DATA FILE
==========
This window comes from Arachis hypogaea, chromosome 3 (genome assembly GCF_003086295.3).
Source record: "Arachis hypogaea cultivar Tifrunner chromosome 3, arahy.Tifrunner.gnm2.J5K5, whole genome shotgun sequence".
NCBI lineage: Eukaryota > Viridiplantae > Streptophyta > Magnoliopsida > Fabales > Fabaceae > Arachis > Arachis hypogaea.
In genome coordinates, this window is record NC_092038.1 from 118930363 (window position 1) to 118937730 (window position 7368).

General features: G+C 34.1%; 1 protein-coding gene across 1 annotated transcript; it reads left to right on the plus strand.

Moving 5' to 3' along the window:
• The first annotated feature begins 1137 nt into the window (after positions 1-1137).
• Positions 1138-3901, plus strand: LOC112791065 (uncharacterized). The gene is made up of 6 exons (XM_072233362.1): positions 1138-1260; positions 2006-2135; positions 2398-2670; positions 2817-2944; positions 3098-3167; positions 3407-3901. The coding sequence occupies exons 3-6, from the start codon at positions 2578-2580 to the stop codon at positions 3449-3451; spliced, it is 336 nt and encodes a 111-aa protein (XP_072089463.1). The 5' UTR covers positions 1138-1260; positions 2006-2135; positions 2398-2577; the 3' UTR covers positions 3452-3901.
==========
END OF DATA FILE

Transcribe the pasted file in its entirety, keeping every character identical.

This window comes from Arachis hypogaea, chromosome 3 (genome assembly GCF_003086295.3).
Source record: "Arachis hypogaea cultivar Tifrunner chromosome 3, arahy.Tifrunner.gnm2.J5K5, whole genome shotgun sequence".
NCBI lineage: Eukaryota > Viridiplantae > Streptophyta > Magnoliopsida > Fabales > Fabaceae > Arachis > Arachis hypogaea.
In genome coordinates, this window is record NC_092038.1 from 118930363 (window position 1) to 118937730 (window position 7368).

General features: G+C 34.1%; 1 protein-coding gene across 1 annotated transcript; it reads left to right on the plus strand.

Moving 5' to 3' along the window:
• The first annotated feature begins 1137 nt into the window (after positions 1-1137).
• Positions 1138-3901, plus strand: LOC112791065 (uncharacterized). The gene is made up of 6 exons (XM_072233362.1): positions 1138-1260; positions 2006-2135; positions 2398-2670; positions 2817-2944; positions 3098-3167; positions 3407-3901. The coding sequence occupies exons 3-6, from the start codon at positions 2578-2580 to the stop codon at positions 3449-3451; spliced, it is 336 nt and encodes a 111-aa protein (XP_072089463.1). The 5' UTR covers positions 1138-1260; positions 2006-2135; positions 2398-2577; the 3' UTR covers positions 3452-3901.